Up until this point was relatively flat, but the course turned towards the larger hills of the venue which made for some interesting terrain based obstacles. First was an Absail down a steep hill of very loose dirt with a help of a set of ropes. Next, we came to Everest 2.0 which had the ropes down for the Tougher wave. Even with the ropes, it’s tricky to navigate yourself over the rounded lip of the halfpipe, especially with a volunteer telling everyone they weren’t allowed to help each other. I’m not sure if this was a miscommunication with Tough Mudder or a special rule for this obstacle on this course, but it seemed odd.
Next, we navigated up the largest hill on the course right around the 4-mile mark. The front half was very steep and required the help of a cargo net to reach flatter ground, but that “flatter” ground still kept going upwards until we eventually reached the back side of the hill for the second Absail obstacle of the course. This one was even steeper than the first but wasn’t more difficult if you kept your hands on the rope and controlled your speed during the descent.
I also want to note that there was an awesome guy playing bagpipes throughout the course and he somehow managed to get on top of this huge hill with the bagpipes! I certainly didn’t see any easy way to get up that hill, on course or not, so he’s a champ to have made the climb with bagpipes in tow.
Quagmire was the next obstacle but just ended up being a short trek through a shallow swampy area that was a couple feet deep, but not very muddy. Finally to finish the first half of the course (or the entire course for anyone running the Tough Mudder Half that day) was Pyramid Scheme. This slippery wall was made easy for the Tougher wave thanks to a set of ropes coming from the top.
The back half of the course wound its way through varying terrain including more wooded single-track, a portion through a wide open quarry-like area between huge piles of rocks, and some minor hills before eventually returning to the wide-open terrain that led back into Mudder Village and the finish line. Obstacles seemed more spread out an in the second half and included:
- Snot Rocket – A modified Augustus Gloop where you submerge your body before coming up to the bottom of a tall tube that you climbed a wooden ladder in while water was sprayed down on top of you.
- Lumberjacked – Two elevated logs you had to navigate over
- Black Hole – A very dusty crawl underneath large sheets of water that weighed down on you
- Balls to the Wall – A tall wall climb assisted by a rope and wooden beams
- Bale Bonds – Climb over bales of hay (Note: this obstacle was totally destroyed by the time the afternoon waves arrived)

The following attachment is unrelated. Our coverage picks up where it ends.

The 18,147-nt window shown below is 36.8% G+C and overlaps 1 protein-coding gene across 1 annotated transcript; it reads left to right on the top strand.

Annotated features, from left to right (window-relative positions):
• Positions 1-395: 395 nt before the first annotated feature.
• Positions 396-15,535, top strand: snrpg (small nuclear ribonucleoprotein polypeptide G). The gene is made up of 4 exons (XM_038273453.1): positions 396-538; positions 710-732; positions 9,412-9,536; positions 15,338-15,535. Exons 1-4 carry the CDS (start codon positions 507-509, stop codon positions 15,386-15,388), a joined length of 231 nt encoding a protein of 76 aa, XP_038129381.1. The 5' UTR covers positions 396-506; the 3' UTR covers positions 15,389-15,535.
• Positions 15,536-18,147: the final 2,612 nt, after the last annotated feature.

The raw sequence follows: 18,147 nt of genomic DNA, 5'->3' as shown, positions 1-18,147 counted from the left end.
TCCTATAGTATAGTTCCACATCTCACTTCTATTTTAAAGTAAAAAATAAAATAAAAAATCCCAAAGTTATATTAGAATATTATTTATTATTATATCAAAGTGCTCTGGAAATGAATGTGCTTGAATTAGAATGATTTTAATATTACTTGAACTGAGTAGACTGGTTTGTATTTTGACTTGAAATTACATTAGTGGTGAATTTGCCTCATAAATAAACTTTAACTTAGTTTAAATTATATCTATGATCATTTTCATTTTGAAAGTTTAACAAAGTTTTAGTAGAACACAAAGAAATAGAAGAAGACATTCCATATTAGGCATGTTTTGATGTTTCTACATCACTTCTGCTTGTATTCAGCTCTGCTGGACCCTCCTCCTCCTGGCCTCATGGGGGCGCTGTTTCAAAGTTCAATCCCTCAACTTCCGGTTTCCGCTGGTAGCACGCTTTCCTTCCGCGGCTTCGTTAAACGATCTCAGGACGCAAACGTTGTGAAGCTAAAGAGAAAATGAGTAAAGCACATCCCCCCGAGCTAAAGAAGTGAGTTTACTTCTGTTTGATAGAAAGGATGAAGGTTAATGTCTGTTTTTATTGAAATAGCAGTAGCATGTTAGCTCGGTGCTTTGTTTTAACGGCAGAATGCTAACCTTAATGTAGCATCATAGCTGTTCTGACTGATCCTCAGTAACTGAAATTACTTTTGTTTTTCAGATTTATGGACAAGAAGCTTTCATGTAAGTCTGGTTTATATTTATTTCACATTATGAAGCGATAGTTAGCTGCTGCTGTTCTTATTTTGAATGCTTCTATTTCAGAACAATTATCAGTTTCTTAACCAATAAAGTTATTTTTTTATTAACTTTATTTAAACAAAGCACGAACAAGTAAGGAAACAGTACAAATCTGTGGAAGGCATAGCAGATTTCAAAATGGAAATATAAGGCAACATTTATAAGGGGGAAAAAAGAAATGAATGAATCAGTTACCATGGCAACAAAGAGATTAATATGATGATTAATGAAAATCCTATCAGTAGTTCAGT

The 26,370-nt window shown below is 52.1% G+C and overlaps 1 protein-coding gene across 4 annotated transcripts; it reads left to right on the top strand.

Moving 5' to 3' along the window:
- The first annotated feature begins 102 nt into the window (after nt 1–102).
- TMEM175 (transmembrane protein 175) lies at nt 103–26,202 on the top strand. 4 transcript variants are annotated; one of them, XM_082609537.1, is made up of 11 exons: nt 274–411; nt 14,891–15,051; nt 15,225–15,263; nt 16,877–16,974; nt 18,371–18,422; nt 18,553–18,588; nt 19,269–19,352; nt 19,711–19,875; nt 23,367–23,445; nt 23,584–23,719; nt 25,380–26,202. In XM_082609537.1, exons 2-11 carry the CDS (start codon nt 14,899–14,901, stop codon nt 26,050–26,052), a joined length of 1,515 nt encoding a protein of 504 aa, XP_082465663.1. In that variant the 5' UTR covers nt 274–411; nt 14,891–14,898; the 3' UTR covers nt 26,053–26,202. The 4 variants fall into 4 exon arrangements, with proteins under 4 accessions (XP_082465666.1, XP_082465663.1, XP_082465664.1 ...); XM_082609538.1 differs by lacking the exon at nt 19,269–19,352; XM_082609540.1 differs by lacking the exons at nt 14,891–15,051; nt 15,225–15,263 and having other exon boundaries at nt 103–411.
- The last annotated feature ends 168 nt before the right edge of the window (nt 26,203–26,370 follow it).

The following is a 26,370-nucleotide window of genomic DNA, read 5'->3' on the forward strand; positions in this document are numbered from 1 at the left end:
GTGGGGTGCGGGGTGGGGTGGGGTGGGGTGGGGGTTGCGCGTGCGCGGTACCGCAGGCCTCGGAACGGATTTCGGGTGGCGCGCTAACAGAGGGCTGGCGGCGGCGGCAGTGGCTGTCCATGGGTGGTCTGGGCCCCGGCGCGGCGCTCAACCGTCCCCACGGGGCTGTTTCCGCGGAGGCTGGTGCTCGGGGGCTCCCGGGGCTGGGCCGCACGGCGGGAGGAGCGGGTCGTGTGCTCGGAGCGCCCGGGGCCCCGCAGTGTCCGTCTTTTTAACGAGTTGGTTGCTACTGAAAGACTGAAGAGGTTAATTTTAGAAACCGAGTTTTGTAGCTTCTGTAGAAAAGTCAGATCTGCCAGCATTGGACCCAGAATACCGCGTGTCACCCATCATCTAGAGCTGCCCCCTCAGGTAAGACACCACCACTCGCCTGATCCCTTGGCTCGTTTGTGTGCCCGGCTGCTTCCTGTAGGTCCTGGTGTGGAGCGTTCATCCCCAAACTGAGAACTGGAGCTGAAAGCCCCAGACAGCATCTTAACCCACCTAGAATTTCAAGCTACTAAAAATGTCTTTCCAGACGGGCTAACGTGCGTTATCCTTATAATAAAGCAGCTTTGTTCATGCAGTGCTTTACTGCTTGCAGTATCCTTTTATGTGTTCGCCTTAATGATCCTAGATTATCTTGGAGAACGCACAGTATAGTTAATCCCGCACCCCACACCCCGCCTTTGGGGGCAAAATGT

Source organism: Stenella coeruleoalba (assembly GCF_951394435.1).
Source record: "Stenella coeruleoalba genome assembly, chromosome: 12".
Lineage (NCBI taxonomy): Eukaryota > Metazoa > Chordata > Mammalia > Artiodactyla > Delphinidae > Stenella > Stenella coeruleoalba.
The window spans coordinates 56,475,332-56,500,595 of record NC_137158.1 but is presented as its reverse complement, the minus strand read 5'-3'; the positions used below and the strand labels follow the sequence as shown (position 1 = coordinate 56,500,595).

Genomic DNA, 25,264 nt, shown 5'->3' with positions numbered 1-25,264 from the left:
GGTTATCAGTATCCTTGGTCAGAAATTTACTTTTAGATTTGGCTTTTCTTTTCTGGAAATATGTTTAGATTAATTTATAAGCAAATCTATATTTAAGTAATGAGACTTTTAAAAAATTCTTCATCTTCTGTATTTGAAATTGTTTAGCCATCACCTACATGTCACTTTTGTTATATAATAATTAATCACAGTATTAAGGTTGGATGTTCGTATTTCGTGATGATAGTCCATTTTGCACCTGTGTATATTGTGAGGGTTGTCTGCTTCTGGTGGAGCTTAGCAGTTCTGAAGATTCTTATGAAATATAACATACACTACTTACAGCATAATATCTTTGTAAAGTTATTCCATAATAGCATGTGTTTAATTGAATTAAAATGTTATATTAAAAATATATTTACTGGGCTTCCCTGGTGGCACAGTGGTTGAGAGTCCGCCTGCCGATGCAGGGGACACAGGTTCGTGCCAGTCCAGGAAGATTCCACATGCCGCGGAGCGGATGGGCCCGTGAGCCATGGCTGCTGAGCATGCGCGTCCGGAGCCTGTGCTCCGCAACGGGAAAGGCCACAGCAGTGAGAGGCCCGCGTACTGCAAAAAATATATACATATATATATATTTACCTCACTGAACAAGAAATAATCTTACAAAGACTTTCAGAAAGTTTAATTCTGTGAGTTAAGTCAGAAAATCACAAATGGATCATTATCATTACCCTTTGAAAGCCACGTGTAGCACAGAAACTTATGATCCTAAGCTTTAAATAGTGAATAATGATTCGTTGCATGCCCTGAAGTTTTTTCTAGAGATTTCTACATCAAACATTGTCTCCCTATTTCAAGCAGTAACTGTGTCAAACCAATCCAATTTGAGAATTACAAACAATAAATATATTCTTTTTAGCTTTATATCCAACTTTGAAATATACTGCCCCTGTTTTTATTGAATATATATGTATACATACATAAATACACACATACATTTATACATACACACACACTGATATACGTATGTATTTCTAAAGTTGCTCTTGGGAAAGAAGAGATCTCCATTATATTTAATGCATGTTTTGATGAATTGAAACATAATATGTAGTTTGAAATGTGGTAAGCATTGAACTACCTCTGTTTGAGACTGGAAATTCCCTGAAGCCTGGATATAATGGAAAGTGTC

- Stage 5 Clinger – A tricky climb up an inverted wooden ladder before you have to pull yourself over and around to get on top of the obstacle and climb down the other side
- Killa Gorilla – Simply navigated up and down the side of a steep hill 3 times, not much of an “obstacle”.
- Mineshafted – This one was new to me and involved navigating down a long tube with the help of a rope. This led to a mini-cavern that we then climbed out of using a large wooden ladder of sorts
The final three obstacles were some of the most fun that Tough Mudder offers starting with Funky Monkey The Revolution, a set of uphill monkey bars leading to a series of three wheels that must be held on to while they spin you to the next. A good test of upper body strength over a green pool of water waiting to greet you if you fail.
Next, we sprinted across a large field where we picked up a large bag of ice and carried it ~100 meters to Arctic Enema The Rebirth where we dumped the ice into the obstacle before following it down into the frigid water. Not only was the water freezing, but they forced you to submerge your whole body to navigate under a small fence portion and a set of tires before finally being able to pull yourself out of the end of the obstacle. If you weren’t awake up until this point in the race, you certainly are now!
Finally was a short jog over to Kong, a set of 5 rings suspended over a large airbag waiting to catch you like a movie stunt performer if you fall. For the Tougher wave and any Tough Mudder Legionnaires, there was no electricity on the course as we were able to skip Electroshock Therapy while attempting Kong, which backed right up to the finish and Mudder Village.
The Mudder Village at this venue was a little smaller than some others I’ve attended but still had its share of vendors selling products and handing out free samples. There were plenty of restrooms off to the side with a large rinsing area and changing area behind.
My only complaint was the minimal selection of food options, especially as the village got crowded in the afternoon. There were only two food trucks selling food and both had sizable lines. I think I managed to choose the longer one in my attempt to get a burger, but it took an unacceptably long time to actually get my food. About an hour and a half from getting in line to actually eating by my count which made for some grumpy people hovering around the food truck waiting on their orders.
While the food was slow, the beer garden was fast and there was no wait for the free beer once you made our way over there.
Overall, this was a great Tough Mudder event and the small quirks here and there wouldn’t stop me from signing up again. Doing the Tougher wave was a great experience and a chance to meet some awesome mudders both before and during the race, some of which have run dozens of events. Plus, not having to wait at any obstacles was a nice change of pace from doing a wave in the middle of the day where lines begin to form. In addition, knowing that we’re being timed is a great incentive to push myself even harder on the course, even if I don’t expect to find myself on the podium anytime soon. If you have a chance to run a Tough Mudder in Seattle in the future, I recommend it.
- Tough Mudder
- My wife, Becky Bouillon